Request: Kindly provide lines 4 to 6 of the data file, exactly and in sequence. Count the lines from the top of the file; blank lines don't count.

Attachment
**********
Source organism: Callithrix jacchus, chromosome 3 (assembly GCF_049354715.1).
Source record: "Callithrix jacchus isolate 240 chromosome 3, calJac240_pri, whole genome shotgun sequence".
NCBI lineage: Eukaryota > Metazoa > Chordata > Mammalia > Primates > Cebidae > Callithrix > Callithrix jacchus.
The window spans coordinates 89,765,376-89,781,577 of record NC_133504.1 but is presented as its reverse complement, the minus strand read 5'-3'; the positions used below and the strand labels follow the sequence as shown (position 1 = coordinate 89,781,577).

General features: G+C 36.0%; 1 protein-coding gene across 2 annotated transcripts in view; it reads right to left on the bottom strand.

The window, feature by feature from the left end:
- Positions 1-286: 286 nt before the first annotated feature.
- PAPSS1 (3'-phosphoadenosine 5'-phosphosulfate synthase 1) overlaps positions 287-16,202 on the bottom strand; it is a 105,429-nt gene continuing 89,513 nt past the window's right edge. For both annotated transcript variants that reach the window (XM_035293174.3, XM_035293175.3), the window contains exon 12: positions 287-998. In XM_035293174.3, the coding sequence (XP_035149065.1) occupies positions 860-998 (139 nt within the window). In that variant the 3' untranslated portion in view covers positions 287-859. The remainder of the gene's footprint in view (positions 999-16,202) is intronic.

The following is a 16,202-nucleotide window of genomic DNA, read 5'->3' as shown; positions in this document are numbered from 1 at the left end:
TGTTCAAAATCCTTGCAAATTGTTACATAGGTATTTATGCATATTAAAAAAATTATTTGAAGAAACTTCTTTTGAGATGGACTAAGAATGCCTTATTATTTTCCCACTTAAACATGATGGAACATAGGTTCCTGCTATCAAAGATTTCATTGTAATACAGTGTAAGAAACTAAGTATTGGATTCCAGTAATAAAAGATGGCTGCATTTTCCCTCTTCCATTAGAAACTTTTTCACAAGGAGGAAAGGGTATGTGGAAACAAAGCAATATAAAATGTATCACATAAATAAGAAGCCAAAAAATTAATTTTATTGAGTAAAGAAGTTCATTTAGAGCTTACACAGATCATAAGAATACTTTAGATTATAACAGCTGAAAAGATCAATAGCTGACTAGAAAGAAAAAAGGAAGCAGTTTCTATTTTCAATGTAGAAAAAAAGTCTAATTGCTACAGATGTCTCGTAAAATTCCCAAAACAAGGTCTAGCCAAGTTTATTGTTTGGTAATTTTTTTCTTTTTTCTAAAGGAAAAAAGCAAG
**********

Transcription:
The window spans coordinates 89,765,376-89,781,577 of record NC_133504.1 but is presented as its reverse complement, the minus strand read 5'-3'; the positions used below and the strand labels follow the sequence as shown (position 1 = coordinate 89,781,577).

General features: G+C 36.0%; 1 protein-coding gene across 2 annotated transcripts in view; it reads right to left on the bottom strand.

The window, feature by feature from the left end: